Last week, after much public ridicule and ribbing, Luke Dorny published his new, gorgeous, funky-fresh, personal web site. The kind of website the Internet hasn’t seen in quite a while. Luke’s site is the archetype for a designer’s passion project that also serves as perfect evidence of his creativity, skill, and craft. The site is just as beautiful as it is functional, but my favorite part is that it exists—It’s out there, not hidden behind a private repository or a secondary domain.

This website is the type of project that helped to launch a million careers in the industry we know today as “digital.” In the early days of the web, designers, developers, and engineers came from television, publishing, journalism, public relations, and advertising to try their hand at being pioneers in a medium—a new frontier—called the World Wide Web. In the beginning, we were surrounded by people who were just as curious as we were to learn about this new medium with its own principals, practices, and technologies. Every day offered a new discovery, a way to push the boundaries and the limits of this new space. And we mostly shared what we were discovering along the way through a form of self-expression that manifested in the form of thousands of self-published ‘zines of different shapes, voices, tones—sometimes very visual and other times more narrative.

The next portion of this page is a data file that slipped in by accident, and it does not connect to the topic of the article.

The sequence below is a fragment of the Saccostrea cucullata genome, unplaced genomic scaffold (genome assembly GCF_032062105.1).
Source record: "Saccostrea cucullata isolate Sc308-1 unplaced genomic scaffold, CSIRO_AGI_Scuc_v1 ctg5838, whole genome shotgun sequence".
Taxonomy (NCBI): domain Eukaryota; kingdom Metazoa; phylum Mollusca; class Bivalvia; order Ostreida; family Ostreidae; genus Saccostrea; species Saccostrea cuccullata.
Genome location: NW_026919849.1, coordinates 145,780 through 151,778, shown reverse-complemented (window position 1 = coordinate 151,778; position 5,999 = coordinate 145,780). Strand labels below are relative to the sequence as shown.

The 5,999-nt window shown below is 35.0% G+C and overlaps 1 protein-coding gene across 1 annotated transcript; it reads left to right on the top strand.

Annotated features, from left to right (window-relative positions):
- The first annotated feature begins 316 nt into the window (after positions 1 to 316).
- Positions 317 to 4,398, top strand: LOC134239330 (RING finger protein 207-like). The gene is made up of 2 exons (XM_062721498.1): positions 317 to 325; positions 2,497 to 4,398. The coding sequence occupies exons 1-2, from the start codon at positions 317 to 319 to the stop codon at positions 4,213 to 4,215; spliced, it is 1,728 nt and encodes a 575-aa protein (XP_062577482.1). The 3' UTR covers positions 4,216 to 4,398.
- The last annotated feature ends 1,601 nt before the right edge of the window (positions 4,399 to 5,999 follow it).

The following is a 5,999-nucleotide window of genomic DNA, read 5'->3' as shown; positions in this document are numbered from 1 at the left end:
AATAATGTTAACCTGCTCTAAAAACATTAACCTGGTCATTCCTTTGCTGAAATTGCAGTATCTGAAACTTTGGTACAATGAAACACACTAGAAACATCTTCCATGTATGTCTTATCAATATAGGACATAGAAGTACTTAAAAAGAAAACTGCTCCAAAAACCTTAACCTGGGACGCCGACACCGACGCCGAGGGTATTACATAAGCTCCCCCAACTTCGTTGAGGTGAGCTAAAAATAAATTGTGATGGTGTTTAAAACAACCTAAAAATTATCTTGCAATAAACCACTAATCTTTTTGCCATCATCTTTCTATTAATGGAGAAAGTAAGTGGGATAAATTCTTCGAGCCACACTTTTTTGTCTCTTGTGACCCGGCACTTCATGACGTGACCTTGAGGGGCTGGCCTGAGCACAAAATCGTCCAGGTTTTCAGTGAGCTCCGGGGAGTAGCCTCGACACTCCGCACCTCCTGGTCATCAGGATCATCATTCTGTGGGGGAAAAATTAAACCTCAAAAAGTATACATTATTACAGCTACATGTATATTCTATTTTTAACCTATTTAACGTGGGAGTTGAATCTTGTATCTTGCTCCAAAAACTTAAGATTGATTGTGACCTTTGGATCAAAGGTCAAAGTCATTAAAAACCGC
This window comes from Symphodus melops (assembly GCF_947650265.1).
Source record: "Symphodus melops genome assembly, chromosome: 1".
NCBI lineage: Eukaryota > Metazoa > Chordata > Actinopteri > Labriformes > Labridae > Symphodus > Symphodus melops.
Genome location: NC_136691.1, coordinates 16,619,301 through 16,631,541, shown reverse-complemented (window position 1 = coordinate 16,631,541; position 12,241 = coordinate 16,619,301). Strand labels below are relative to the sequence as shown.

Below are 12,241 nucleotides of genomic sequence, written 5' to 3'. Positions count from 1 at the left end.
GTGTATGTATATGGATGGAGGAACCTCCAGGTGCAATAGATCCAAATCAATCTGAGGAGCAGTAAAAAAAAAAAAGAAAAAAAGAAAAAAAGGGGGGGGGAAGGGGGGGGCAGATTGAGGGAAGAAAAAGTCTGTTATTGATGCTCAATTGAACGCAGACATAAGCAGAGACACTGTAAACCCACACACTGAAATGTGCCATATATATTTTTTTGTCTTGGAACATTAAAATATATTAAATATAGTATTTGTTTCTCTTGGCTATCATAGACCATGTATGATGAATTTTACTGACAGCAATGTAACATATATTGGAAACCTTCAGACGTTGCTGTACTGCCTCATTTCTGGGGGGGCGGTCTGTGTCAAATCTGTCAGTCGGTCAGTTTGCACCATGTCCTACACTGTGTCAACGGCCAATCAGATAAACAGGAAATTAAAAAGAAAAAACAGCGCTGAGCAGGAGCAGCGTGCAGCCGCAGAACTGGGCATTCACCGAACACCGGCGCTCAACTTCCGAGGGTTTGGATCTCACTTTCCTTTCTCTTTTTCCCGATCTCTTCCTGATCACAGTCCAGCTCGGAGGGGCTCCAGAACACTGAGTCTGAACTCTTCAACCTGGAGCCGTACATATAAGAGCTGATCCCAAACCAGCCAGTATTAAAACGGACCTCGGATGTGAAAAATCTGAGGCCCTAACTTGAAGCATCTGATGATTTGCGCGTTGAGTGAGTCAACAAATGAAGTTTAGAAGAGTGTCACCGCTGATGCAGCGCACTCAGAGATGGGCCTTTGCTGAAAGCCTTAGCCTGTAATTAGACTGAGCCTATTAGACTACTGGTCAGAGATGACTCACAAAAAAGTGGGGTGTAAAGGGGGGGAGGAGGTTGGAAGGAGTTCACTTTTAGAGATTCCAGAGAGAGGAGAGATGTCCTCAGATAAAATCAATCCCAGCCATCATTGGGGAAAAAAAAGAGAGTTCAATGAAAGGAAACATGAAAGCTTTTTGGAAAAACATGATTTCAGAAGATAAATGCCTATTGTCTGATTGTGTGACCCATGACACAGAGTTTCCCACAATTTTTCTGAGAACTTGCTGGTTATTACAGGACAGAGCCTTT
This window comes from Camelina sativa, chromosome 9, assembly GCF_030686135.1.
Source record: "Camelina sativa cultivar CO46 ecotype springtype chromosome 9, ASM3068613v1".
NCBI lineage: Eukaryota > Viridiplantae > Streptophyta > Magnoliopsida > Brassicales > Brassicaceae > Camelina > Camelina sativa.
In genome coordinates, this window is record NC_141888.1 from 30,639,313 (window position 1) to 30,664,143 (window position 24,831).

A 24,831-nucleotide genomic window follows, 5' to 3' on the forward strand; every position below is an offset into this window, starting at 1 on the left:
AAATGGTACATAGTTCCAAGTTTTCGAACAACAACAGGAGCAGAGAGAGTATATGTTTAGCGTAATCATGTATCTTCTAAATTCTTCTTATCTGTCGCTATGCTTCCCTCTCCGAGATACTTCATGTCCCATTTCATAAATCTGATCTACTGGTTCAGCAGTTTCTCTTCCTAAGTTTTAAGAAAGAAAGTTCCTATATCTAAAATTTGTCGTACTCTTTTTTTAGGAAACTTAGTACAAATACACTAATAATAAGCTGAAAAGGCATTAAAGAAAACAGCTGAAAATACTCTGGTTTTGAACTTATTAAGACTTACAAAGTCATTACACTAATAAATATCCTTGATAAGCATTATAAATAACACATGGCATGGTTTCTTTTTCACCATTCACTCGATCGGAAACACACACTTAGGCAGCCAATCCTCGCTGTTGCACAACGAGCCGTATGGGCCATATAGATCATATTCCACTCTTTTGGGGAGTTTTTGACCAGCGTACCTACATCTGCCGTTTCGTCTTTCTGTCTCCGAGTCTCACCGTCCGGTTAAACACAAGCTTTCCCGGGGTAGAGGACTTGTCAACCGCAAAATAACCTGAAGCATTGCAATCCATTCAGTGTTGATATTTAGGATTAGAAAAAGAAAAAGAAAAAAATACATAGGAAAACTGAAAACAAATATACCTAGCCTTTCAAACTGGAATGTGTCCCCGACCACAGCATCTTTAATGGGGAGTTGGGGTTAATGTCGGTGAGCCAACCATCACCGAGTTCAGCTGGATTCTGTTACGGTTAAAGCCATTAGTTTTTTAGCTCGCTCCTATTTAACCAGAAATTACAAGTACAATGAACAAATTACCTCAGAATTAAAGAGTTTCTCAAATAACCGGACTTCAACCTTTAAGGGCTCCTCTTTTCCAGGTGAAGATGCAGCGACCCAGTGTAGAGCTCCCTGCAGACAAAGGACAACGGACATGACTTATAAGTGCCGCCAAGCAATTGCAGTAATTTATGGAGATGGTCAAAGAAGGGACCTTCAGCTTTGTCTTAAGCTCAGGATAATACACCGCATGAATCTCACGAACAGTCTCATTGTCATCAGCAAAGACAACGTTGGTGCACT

Dorny’s website is a reminder of the web we lost, as some would say. I have likely said it myself while lamenting for a time when the Internet still felt like a frontier instead of the top of just another marketing funnel.

I am thankful to Luke for the time he invested in creating his site because it’s a reminder that the only thing in the way of a resurgence of an independent web is a simple matter of our own level of passion. How much is each of us who lament what-once-was willing to invest in dusting off a domain and building something new? It was easier when we were younger, and we were all rich in time with an empty canvas and a pirated copy of Photoshop CS in front of us. Now the path is more difficult with higher demand for our attention, and time seems to be in shorter supply.

That said, I see signs to be encouraged.

During our Twitter-based protest towards Luke to launch his website, a side conversation ensued wherein a challenge for everyone to re-launch their own website on March 1 was suggested. And a handful of people accepted (maybe more). New website launch or not, I’d love to see more than a handful an RSS feeds light up again. More signs appear from friends who have long-sense grown tired of social platforms—all of them. Creators are fed up with shifting Terms of Service that favor the corporation’s rights over the creator—Shinny new export user data features are damned. But it’s the Babylon effect of so many social networks that are driving more folks I know back to their own corner of the cloud to create their own channel, photo album, and animated GIF repository. These things are happening slowly, and the folks making these moves are feeling that pioneer spirit again, if even just in a small dose.

Final touches are underway on the code for a visual refresh of this website. While I’m happy with it, I can tell you that it’s no Dorny. Not yet, at least. Now that Luke has set the bar, I don’t intend to sit on another design for as long as I did.

See you next month, if not sooner.